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Best of Mark Pilarski

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Deal Me In: Coins will slow you down — and that's a good thing

18 July 2008

Dear Mark: I liked your column last week where you told Ruth to slow down her play by inserting coins instead of using credits. Unfortunately, where I play, they only use bill acceptors. Still, it's good advice, just not here. Denny B.

A friend of mine has a yellow ski boot where he hoards all his change thru the year, separates it in different denominations for slot play, and then hits the casino for fun and frolic. Like you, where he plays, the casino wants him to keep his loose change at home. (Side note: The last I heard Burger King still takes coins for their Value Menu, although have you noticed -- they now ask if you want to pay for that Whopper Junior with a credit card?)

My apprehension with bill acceptors, or using credit slips, is that you play slots oh, so much faster. Twice, maybe even three times as fast.

Back in the day when you could plop coins in for each spin, you would average 250 twirls an hour. Today with credit play it's double that, and players of dubious talent with a hungry twitch can see 1,000 spins.

What that means to player on a $1 slot machine that holds onto, let's say, 92% of what you put into it, at $3 a yank, instead of losing $60 an hour, it's now $120 and $240 if you work at it.

Like you, Denny, it's not only the $3.49 prime rib buffets I long for.

Dear Mark: When you nearly line up three jackpot symbols, does that mean the machine is due to hit in the near future? Jenny S.

Ah, Jenny, were it only true!

Those "almost jackpots," Jenny, we call, "near misses," and you see them for two reasons: The fun factor, and to encourage you to keep playing.

Although it seems you are on the doorstep of hitting the big one, the odds don't change on your next spin. Your chances, albeit minuscule, of hitting a jackpot are the same on each and every spin whether you've had a near miss or not. The near miss has no predictive talent.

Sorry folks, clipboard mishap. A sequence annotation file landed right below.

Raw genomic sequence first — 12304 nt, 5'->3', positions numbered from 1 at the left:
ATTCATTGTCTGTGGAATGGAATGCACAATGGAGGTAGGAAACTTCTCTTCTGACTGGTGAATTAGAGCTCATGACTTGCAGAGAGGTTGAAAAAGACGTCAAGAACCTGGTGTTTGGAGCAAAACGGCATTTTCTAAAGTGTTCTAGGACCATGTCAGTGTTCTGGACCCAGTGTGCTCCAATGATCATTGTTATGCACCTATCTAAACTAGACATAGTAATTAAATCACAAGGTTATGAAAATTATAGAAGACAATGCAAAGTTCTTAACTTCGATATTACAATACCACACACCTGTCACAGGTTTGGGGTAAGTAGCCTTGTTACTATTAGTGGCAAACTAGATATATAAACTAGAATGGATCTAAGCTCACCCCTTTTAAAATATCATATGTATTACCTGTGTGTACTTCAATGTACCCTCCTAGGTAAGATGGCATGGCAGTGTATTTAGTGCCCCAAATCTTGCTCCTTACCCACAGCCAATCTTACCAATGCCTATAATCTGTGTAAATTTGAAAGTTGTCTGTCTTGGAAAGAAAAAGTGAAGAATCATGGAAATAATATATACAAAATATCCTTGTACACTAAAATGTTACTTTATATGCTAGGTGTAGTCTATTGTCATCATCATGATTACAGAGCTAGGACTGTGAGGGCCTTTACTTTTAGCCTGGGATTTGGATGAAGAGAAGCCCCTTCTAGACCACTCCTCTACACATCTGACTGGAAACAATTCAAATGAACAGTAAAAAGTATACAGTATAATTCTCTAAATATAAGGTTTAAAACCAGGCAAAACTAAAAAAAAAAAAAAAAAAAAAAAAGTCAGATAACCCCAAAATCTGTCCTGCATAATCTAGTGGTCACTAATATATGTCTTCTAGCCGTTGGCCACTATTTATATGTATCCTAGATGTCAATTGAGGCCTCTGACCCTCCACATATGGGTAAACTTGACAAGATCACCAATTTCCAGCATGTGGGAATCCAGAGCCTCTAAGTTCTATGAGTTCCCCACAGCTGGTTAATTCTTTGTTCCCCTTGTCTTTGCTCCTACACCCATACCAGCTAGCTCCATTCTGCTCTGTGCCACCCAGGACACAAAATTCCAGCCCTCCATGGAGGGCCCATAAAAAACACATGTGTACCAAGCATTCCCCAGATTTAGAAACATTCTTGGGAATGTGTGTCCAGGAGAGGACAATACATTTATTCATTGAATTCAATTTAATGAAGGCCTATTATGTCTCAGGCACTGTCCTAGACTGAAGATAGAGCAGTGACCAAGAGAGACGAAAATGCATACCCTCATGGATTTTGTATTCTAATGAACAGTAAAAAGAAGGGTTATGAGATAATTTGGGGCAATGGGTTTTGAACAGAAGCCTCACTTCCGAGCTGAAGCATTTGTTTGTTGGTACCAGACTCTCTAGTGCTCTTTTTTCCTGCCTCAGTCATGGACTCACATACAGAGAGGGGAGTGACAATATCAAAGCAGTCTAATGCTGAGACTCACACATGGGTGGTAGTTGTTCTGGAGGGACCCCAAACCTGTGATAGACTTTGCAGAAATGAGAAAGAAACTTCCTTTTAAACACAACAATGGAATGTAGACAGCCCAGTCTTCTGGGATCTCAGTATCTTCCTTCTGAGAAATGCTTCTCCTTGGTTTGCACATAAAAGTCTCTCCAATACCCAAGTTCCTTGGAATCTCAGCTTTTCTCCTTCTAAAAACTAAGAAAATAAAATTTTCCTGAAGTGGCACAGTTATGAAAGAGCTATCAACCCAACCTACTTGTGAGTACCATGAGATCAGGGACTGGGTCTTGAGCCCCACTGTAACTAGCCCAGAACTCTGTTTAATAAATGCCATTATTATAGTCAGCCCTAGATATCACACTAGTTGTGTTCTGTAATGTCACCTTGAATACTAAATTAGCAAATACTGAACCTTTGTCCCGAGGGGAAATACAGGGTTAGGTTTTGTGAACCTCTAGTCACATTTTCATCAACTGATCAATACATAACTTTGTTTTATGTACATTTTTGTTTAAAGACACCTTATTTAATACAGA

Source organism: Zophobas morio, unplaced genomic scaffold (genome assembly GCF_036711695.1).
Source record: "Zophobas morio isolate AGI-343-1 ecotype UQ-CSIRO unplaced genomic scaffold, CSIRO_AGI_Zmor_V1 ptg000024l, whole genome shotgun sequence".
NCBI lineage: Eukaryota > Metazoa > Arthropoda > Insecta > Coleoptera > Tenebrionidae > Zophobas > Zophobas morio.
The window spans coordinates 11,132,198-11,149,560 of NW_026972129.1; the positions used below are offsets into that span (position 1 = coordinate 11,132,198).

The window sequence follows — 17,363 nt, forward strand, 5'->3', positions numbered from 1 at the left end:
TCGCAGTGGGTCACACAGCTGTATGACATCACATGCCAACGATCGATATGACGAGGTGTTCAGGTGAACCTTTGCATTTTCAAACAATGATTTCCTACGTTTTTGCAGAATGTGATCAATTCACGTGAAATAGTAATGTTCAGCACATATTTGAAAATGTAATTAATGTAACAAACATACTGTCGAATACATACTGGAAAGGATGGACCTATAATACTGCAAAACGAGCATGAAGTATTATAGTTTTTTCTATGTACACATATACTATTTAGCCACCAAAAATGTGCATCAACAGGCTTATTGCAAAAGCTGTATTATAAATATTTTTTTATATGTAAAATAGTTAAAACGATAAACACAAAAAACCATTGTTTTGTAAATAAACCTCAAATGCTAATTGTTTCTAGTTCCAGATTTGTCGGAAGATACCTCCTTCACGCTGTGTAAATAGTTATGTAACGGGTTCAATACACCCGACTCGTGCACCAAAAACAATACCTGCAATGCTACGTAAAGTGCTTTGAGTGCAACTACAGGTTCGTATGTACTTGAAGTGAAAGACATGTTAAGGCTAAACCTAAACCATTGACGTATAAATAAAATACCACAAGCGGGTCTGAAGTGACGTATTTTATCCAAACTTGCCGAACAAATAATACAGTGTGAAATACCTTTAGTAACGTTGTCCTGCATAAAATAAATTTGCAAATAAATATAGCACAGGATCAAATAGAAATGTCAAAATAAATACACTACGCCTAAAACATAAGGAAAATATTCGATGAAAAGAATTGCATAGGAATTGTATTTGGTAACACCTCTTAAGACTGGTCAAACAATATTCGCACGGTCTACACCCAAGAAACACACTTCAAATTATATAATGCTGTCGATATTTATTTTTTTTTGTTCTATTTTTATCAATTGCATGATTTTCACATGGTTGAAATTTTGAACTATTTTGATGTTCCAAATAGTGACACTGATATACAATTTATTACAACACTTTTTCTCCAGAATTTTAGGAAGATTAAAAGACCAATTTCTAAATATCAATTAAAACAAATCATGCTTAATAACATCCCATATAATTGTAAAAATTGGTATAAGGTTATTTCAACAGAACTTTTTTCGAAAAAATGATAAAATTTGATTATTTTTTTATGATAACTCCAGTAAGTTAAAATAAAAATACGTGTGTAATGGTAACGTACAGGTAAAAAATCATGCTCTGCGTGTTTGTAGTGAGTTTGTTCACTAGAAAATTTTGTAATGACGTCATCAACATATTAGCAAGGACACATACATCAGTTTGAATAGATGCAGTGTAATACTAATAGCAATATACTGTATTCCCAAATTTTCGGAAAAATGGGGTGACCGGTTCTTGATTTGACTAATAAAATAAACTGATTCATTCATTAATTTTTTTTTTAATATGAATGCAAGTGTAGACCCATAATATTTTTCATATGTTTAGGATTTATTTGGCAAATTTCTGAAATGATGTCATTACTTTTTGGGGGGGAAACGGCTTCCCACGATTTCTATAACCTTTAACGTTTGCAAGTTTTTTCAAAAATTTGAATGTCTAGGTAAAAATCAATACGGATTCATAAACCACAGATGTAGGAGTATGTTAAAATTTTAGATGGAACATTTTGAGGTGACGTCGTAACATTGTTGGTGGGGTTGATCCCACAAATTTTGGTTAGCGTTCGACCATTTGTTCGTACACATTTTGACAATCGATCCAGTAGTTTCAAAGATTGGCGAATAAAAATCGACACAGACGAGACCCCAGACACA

Dear Mark: Do players win less when they use their players' club card? Sue N.

Just because you are accumulating comps on your club card, the casino is not going to make you pay for it with a lower return on their machines. Besides, the random number generator within doesn't even know you are using a slot club card.

Let me also add, Sue, that differential paybacks are illegal. Oh, and one more thing. Think of all the time and energy the casino went through to enroll you in the slot club and put you in the database so that through its incentives you'll keep coming back.

They want you as a loyal, regular customer, and not one it can screw over. Appeasing you with a feeding frenzy at the buffet while stiffing you on returns on their slots would make for bad business.

Dear Mark: I have a coupon from our local casino that pays 3 to 1 for a natural blackjack. What's that worth to the player percentage-wise? Nick G.

Get your scissors or grab your saber, Nick, clip that coupon and use it. A 3 to 1 payout on a natural in blackjack gives the player a 6.52% advantage over the house.

Gambling Wisdom of the Week: "No victor believes in chance." Friedrich Nietzsche

Recent Articles
Best of Mark Pilarski
Mark Pilarski

As a recognized authority on casino gambling, Mark Pilarski survived 18 years in the casino trenches, working for seven different casinos. Mark now writes a nationally syndicated gambling column, is a university lecturer, author, reviewer and contributing editor for numerous gaming periodicals, and is the creator of the best-selling, award-winning audiocassette series on casino gambling, Hooked on Winning.
Mark Pilarski
As a recognized authority on casino gambling, Mark Pilarski survived 18 years in the casino trenches, working for seven different casinos. Mark now writes a nationally syndicated gambling column, is a university lecturer, author, reviewer and contributing editor for numerous gaming periodicals, and is the creator of the best-selling, award-winning audiocassette series on casino gambling, Hooked on Winning.